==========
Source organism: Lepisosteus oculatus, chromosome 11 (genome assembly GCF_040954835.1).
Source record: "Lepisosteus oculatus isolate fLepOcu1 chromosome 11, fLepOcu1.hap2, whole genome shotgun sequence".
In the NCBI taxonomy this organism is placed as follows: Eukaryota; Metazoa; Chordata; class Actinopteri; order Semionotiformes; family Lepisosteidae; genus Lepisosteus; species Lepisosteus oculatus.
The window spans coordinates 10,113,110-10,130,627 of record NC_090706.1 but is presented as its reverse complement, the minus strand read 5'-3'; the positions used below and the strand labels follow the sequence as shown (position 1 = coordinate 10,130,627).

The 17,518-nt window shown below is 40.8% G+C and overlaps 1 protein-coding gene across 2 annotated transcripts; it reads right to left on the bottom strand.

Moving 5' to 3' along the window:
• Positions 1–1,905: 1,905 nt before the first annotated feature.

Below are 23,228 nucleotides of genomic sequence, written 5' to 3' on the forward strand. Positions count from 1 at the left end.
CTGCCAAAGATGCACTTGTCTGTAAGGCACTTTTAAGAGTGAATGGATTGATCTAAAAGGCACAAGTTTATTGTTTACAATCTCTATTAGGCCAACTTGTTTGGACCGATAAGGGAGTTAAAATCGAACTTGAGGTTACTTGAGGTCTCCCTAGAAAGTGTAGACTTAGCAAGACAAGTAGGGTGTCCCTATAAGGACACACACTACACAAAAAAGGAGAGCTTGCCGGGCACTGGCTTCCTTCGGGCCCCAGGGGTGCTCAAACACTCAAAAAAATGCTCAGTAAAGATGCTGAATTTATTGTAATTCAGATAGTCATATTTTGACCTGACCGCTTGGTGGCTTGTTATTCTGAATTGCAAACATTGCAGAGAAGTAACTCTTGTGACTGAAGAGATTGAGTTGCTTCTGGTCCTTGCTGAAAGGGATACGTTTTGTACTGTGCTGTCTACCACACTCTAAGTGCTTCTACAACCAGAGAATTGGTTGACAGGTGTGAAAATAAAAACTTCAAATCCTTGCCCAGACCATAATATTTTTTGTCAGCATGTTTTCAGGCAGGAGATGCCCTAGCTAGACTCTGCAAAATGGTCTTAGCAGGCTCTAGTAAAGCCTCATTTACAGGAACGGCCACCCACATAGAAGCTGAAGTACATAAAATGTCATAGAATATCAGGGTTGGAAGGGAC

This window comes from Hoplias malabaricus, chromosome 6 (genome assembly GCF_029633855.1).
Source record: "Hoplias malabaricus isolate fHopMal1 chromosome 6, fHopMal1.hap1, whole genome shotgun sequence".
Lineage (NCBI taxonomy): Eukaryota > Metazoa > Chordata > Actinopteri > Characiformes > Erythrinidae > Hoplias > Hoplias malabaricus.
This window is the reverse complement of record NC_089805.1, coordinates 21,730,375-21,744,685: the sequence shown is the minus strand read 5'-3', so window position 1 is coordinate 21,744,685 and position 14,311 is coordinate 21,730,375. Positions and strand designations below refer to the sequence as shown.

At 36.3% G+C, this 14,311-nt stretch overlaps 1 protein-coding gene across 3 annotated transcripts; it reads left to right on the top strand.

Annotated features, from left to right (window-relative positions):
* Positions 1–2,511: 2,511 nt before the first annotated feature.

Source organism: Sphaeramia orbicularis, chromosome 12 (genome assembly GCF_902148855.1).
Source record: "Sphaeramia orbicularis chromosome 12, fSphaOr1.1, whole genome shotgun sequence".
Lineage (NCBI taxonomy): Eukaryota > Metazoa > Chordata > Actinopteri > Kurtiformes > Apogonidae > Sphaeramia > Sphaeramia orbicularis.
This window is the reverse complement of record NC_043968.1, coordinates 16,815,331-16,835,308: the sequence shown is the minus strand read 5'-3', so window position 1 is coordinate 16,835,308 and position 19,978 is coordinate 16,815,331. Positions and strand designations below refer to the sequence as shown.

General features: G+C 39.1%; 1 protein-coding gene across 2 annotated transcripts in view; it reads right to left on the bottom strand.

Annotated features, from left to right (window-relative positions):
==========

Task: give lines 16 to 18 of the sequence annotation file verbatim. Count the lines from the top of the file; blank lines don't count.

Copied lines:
* Positions 1–2,511: 2,511 nt before the first annotated feature.

Source organism: Sphaeramia orbicularis, chromosome 12 (genome assembly GCF_902148855.1).
Source record: "Sphaeramia orbicularis chromosome 12, fSphaOr1.1, whole genome shotgun sequence".